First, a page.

Go beyond pushups and planks.
Like your diet or your lower back, your workout routine has almost definitely been knocked out of alignment during the coronavirus pandemic. We all miss having access to gleaming rows of barbells, sweating along with hyper-perky instructors in lung-busting classes, or meeting up with a few buddies for a run. But there’s a thin workout-related silver lining to our new world of at-home streaming and app workouts: the best bodyweight workouts can still help you achieve a lot of your big fitness goals.
Research shows that bodyweight workouts can boost muscular fitness, decrease body fat, and improve aerobic capacity. Plus, incorporating them into your regular routine can help you stave off injury in the long run.
“When we go back to basics, we have an opportunity to fix poor mechanics, create more stabilization, more range of motions, and, eventually, more strength.” says Nike trainer and Rumble instructor Ash Wilking. “This will offer you more control when you do load a movement again, so once you’re back in the gym you’ll be able to lift more efficiently.”
Bodyweight exercises also force you to move like an athlete, says Andrew Slane, group fitness instructor at Equinox and Variis instructor. “It is rare in strength training to hit all three planes of motion, frontal, sagittal, and transverse,” he says. “Think about the difficulty of a lateral lunge, for example. By training with your bodyweight only, you can move more freely and in the process, develop core strength and better spatial awareness, which will really pay off in the long run.”
And given we’re all locked up, there’s no better time than now to think about the long run. Test-drive these bodyweight exercises and workout upgrades, and come out the other side stronger than ever.
1. Work with your speed
The lowering phase of your lifts is called the “negative” or “eccentric” phase. When you slow this portion down, for example spending 4 seconds in the lowering portion of a push-up then pressing back to start in 1 second, your muscles spend more time under tension. You’ll see pretty quickly that this is very challenging. You may notice you’re a little more sore after an eccentric-focused workout.
“This technique could result in more muscle tissue breakdown, which happens naturally in training and eventually creates mass,” says Wilking. “The reality is that you may not build tons of mass with bodyweight training, depending on what level you’re at when you start, but you can maintain strength.”
2. Get some air time
Plyometric training, which consists of things like jumps and throws, can take your bodyweight exercises to the next level. It also admittedly looks pretty impressive when executed correctly.
“Things like plyo push-ups and jump squats work to recruit a diff set of muscle fibers that we tend to overlook,” says Slane. Granted, you won’t be able to rip through a set of plyo push-ups on you first try. Have some grace with yourself, he suggests, and know that it’s normal if it takes some time to get the form down.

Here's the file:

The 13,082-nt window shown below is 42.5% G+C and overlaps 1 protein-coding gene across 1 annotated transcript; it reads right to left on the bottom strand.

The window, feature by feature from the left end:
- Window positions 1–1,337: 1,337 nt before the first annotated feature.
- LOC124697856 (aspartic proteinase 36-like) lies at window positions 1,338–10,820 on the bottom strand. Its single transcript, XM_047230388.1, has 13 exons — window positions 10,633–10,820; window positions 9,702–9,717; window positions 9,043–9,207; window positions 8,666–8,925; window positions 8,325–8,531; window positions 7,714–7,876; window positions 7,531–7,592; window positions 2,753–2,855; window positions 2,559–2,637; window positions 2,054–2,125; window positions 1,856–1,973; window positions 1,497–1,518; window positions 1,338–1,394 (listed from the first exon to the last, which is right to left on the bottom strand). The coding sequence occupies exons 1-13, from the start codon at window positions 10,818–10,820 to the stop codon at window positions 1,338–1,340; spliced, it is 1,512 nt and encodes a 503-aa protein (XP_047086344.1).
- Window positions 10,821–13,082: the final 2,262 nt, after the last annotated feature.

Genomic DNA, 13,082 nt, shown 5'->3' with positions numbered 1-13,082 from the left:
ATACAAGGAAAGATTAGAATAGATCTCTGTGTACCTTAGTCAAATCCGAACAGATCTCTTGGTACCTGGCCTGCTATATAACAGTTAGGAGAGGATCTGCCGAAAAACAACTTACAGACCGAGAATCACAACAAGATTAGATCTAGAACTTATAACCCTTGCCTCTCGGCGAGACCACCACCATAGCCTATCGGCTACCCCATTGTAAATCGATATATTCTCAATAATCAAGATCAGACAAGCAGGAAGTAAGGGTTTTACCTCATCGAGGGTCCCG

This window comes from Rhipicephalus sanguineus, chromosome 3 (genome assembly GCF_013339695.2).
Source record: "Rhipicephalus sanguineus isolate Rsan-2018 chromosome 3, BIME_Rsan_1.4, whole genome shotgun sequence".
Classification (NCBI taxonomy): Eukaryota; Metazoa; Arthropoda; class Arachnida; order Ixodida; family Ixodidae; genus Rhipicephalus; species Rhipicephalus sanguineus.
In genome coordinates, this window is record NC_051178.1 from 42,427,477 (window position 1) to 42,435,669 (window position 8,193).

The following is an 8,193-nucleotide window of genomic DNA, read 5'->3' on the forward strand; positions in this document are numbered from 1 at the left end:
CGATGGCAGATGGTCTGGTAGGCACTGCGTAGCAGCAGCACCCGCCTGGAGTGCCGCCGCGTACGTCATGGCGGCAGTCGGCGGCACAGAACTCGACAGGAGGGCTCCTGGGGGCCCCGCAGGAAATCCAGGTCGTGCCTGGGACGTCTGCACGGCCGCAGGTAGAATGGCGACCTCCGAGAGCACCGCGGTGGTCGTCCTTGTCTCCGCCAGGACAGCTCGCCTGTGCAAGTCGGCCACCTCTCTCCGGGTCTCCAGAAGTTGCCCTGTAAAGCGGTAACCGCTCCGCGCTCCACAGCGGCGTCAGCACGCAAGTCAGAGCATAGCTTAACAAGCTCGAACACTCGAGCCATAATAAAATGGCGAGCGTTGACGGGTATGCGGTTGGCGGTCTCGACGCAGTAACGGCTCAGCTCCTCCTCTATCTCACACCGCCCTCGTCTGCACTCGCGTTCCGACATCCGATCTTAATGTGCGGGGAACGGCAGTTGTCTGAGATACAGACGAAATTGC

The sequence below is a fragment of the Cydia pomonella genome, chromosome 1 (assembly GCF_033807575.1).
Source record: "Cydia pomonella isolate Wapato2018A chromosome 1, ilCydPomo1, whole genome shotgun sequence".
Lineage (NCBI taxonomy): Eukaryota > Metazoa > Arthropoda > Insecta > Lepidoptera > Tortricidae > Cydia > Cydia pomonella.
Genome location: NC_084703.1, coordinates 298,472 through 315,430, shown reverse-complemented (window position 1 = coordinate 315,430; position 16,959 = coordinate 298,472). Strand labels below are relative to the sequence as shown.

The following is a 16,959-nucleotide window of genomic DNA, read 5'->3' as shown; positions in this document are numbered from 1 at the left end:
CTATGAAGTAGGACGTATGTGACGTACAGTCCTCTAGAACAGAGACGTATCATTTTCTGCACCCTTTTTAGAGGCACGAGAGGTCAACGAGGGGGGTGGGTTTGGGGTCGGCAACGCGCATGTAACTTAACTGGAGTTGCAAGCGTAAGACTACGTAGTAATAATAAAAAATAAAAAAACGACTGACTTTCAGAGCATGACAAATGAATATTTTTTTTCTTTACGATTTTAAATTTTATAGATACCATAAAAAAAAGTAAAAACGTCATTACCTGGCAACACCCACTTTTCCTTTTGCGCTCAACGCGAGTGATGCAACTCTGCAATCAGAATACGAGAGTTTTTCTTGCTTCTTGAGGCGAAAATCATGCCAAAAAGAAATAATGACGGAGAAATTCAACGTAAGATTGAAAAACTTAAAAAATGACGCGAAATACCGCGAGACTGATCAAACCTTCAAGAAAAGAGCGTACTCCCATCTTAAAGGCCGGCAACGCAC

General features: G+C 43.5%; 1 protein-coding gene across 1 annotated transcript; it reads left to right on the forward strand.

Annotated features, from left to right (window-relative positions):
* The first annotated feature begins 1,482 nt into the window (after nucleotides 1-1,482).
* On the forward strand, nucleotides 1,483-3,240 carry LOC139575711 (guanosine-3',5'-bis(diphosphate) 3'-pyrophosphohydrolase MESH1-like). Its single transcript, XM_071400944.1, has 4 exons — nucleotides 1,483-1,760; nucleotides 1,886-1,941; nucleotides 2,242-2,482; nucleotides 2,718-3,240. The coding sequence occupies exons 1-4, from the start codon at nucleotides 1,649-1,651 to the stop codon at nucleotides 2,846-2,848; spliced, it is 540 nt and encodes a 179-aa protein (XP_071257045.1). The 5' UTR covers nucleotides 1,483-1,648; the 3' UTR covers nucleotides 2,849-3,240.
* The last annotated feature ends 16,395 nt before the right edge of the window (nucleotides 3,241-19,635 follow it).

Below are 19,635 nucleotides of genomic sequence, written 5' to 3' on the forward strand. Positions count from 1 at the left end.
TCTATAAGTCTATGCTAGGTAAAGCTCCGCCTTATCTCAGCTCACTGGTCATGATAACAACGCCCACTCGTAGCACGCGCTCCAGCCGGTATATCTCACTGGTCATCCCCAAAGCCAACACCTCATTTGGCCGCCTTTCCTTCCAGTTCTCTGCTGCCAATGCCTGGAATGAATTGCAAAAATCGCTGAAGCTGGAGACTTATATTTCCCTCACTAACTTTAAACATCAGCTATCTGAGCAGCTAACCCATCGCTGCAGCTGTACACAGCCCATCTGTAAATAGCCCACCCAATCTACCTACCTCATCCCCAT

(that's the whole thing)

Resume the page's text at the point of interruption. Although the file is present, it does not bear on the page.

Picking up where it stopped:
3. Add some instability
Simple accessories called gliders, or even a towel or a pair of socks (given how much at-home workout gear is sold out right now) will make your bodyweight workouts extra challenging. By incorporating instability through these accessories, you’ll notice that everything becomes more difficult, adds Slane. “If you don’t have gliders, you can use paper plates on carpet.”
4. Try new moves
For those of you that are willing to try some more challenging bodyweight movements at home, Slane offers up five fun options:
Loaded Beast to Butt Kick
Start in a tabletop (otherwise known as beast) position with your knees hovering two inches above the floor. Send your weight back toward your heels, then jump up as if you were going to attempt a handstand, bringing your heels toward the glutes. Land back in your tabletop position; repeat.
Reverse Plank with Leg Lift
Start sitting on your butt with your legs out in front of you. With your hands by your sides, press up into a reverse plank position. While engaging through the core, lift one leg at a time, trying to put pressure into the opposite heel in the ground.
Start in a high plank. As you go to lower down into a push-up, keeping elbows close to the ribs, drive one knee in toward the armpit on the same side. Press back to start for one rep; repeat on the opposite side. To amp up the difficulty, prop your feet on your couch and set yourself up in a slight decline position.
Isometric Squat to Lunge
Your goal here is to stay as low as possible the entire time. Start in a squat, where your thighs are at or close to parallel to the ground with the weight in your heels. Lunge back on the right foot, press through your left heel to return to that squat position. Repeat on the opposite side.
Using gliders, two towels under your feet, or wearing socks, get into a high plank position. Push away with your forearms, lowering down toward the floor, then brace through the core to pull yourself back to high plank.
Author: Emily Abbate